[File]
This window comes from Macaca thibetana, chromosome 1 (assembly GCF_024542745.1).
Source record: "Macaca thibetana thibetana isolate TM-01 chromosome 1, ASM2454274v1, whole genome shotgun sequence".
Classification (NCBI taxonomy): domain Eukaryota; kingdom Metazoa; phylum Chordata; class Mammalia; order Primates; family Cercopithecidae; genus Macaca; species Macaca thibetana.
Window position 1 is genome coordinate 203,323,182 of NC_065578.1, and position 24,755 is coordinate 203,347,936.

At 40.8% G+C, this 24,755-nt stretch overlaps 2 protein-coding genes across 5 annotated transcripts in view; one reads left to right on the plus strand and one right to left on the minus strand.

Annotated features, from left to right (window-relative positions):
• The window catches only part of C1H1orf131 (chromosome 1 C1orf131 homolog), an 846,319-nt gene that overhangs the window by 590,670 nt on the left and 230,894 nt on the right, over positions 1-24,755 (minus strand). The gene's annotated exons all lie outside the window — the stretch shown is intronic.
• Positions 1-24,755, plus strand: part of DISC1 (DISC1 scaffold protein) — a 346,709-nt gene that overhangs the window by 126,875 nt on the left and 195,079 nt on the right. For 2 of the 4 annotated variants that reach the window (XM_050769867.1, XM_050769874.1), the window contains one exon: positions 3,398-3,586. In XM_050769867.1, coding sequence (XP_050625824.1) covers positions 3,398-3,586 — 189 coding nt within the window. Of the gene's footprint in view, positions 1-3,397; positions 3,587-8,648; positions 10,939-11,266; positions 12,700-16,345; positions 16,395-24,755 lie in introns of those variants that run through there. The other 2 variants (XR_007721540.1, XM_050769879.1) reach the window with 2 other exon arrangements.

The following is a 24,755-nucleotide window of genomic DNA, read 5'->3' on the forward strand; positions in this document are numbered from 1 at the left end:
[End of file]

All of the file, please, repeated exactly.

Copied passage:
This window comes from Macaca thibetana, chromosome 1 (assembly GCF_024542745.1).
Source record: "Macaca thibetana thibetana isolate TM-01 chromosome 1, ASM2454274v1, whole genome shotgun sequence".
Classification (NCBI taxonomy): domain Eukaryota; kingdom Metazoa; phylum Chordata; class Mammalia; order Primates; family Cercopithecidae; genus Macaca; species Macaca thibetana.
Window position 1 is genome coordinate 203,323,182 of NC_065578.1, and position 24,755 is coordinate 203,347,936.

At 40.8% G+C, this 24,755-nt stretch overlaps 2 protein-coding genes across 5 annotated transcripts in view; one reads left to right on the plus strand and one right to left on the minus strand.

Annotated features, from left to right (window-relative positions):
• The window catches only part of C1H1orf131 (chromosome 1 C1orf131 homolog), an 846,319-nt gene that overhangs the window by 590,670 nt on the left and 230,894 nt on the right, over positions 1-24,755 (minus strand). The gene's annotated exons all lie outside the window — the stretch shown is intronic.
• Positions 1-24,755, plus strand: part of DISC1 (DISC1 scaffold protein) — a 346,709-nt gene that overhangs the window by 126,875 nt on the left and 195,079 nt on the right. For 2 of the 4 annotated variants that reach the window (XM_050769867.1, XM_050769874.1), the window contains one exon: positions 3,398-3,586. In XM_050769867.1, coding sequence (XP_050625824.1) covers positions 3,398-3,586 — 189 coding nt within the window. Of the gene's footprint in view, positions 1-3,397; positions 3,587-8,648; positions 10,939-11,266; positions 12,700-16,345; positions 16,395-24,755 lie in introns of those variants that run through there. The other 2 variants (XR_007721540.1, XM_050769879.1) reach the window with 2 other exon arrangements.

The following is a 24,755-nucleotide window of genomic DNA, read 5'->3' on the forward strand; positions in this document are numbered from 1 at the left end: